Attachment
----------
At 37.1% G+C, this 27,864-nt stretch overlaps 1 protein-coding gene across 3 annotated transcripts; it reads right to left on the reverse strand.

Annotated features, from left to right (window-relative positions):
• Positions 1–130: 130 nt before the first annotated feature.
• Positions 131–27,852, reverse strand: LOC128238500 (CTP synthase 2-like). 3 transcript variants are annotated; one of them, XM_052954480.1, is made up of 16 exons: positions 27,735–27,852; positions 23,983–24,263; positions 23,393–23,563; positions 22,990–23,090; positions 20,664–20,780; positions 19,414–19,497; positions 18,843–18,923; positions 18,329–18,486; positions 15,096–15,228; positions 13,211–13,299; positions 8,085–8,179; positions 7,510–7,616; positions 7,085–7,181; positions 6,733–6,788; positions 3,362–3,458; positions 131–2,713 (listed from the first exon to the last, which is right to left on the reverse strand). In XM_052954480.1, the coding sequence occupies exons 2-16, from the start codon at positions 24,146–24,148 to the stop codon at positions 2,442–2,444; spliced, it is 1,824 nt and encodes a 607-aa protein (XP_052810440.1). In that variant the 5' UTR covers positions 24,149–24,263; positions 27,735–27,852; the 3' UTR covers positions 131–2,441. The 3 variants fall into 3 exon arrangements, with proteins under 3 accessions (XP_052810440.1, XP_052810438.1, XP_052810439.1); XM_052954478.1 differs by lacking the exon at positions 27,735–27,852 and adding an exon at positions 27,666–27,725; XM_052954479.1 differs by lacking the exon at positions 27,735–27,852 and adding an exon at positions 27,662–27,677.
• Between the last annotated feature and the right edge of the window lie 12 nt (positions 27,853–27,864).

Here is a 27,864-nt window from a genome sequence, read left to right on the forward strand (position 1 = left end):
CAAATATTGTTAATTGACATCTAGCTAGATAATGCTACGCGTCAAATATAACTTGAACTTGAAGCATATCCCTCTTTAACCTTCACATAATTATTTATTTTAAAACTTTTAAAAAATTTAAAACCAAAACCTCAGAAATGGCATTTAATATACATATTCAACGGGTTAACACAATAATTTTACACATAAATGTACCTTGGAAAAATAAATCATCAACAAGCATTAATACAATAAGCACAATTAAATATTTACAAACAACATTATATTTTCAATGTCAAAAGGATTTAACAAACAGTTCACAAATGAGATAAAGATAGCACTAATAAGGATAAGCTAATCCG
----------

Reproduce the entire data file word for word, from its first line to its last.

At 37.1% G+C, this 27,864-nt stretch overlaps 1 protein-coding gene across 3 annotated transcripts; it reads right to left on the reverse strand.

Annotated features, from left to right (window-relative positions):
• Positions 1–130: 130 nt before the first annotated feature.
• Positions 131–27,852, reverse strand: LOC128238500 (CTP synthase 2-like). 3 transcript variants are annotated; one of them, XM_052954480.1, is made up of 16 exons: positions 27,735–27,852; positions 23,983–24,263; positions 23,393–23,563; positions 22,990–23,090; positions 20,664–20,780; positions 19,414–19,497; positions 18,843–18,923; positions 18,329–18,486; positions 15,096–15,228; positions 13,211–13,299; positions 8,085–8,179; positions 7,510–7,616; positions 7,085–7,181; positions 6,733–6,788; positions 3,362–3,458; positions 131–2,713 (listed from the first exon to the last, which is right to left on the reverse strand). In XM_052954480.1, the coding sequence occupies exons 2-16, from the start codon at positions 24,146–24,148 to the stop codon at positions 2,442–2,444; spliced, it is 1,824 nt and encodes a 607-aa protein (XP_052810440.1). In that variant the 5' UTR covers positions 24,149–24,263; positions 27,735–27,852; the 3' UTR covers positions 131–2,441. The 3 variants fall into 3 exon arrangements, with proteins under 3 accessions (XP_052810440.1, XP_052810438.1, XP_052810439.1); XM_052954478.1 differs by lacking the exon at positions 27,735–27,852 and adding an exon at positions 27,666–27,725; XM_052954479.1 differs by lacking the exon at positions 27,735–27,852 and adding an exon at positions 27,662–27,677.
• Between the last annotated feature and the right edge of the window lie 12 nt (positions 27,853–27,864).

Here is a 27,864-nt window from a genome sequence, read left to right on the forward strand (position 1 = left end):
CAAATATTGTTAATTGACATCTAGCTAGATAATGCTACGCGTCAAATATAACTTGAACTTGAAGCATATCCCTCTTTAACCTTCACATAATTATTTATTTTAAAACTTTTAAAAAATTTAAAACCAAAACCTCAGAAATGGCATTTAATATACATATTCAACGGGTTAACACAATAATTTTACACATAAATGTACCTTGGAAAAATAAATCATCAACAAGCATTAATACAATAAGCACAATTAAATATTTACAAACAACATTATATTTTCAATGTCAAAAGGATTTAACAAACAGTTCACAAATGAGATAAAGATAGCACTAATAAGGATAAGCTAATCCG